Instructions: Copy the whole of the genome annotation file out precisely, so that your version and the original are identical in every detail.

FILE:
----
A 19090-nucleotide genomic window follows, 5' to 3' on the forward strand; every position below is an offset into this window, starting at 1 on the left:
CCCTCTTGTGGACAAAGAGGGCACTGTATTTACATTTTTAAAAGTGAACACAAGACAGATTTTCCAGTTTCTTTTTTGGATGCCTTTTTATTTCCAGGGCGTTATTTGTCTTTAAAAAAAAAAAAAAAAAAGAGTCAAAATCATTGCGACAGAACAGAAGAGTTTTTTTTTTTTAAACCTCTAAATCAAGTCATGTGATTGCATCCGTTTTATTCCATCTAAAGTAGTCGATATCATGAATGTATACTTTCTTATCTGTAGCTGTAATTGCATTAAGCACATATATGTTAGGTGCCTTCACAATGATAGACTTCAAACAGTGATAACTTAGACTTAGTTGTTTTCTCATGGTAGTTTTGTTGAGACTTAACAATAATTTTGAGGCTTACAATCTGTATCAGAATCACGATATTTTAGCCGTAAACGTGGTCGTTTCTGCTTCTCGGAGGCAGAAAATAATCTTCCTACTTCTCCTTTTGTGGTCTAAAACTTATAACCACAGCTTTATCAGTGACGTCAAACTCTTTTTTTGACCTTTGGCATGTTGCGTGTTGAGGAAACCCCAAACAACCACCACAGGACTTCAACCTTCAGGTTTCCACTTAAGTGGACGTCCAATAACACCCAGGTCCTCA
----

A 19090-nucleotide genomic window follows, 5' to 3' on the forward strand; every position below is an offset into this window, starting at 1 on the left:
CCCTCTTGTGGACAAAGAGGGCACTGTATTTACATTTTTAAAAGTGAACACAAGACAGATTTTCCAGTTTCTTTTTTGGATGCCTTTTTATTTCCAGGGCGTTATTTGTCTTTAAAAAAAAAAAAAAAAAAGAGTCAAAATCATTGCGACAGAACAGAAGAGTTTTTTTTTTTTAAACCTCTAAATCAAGTCATGTGATTGCATCCGTTTTATTCCATCTAAAGTAGTCGATATCATGAATGTATACTTTCTTATCTGTAGCTGTAATTGCATTAAGCACATATATGTTAGGTGCCTTCACAATGATAGACTTCAAACAGTGATAACTTAGACTTAGTTGTTTTCTCATGGTAGTTTTGTTGAGACTTAACAATAATTTTGAGGCTTACAATCTGTATCAGAATCACGATATTTTAGCCGTAAACGTGGTCGTTTCTGCTTCTCGGAGGCAGAAAATAATCTTCCTACTTCTCCTTTTGTGGTCTAAAACTTATAACCACAGCTTTATCAGTGACGTCAAACTCTTTTTTTGACCTTTGGCATGTTGCGTGTTGAGGAAACCCCAAACAACCACCACAGGACTTCAACCTTCAGGTTTCCACTTAAGTGGACGTCCAATAACACCCAGGTCCTCA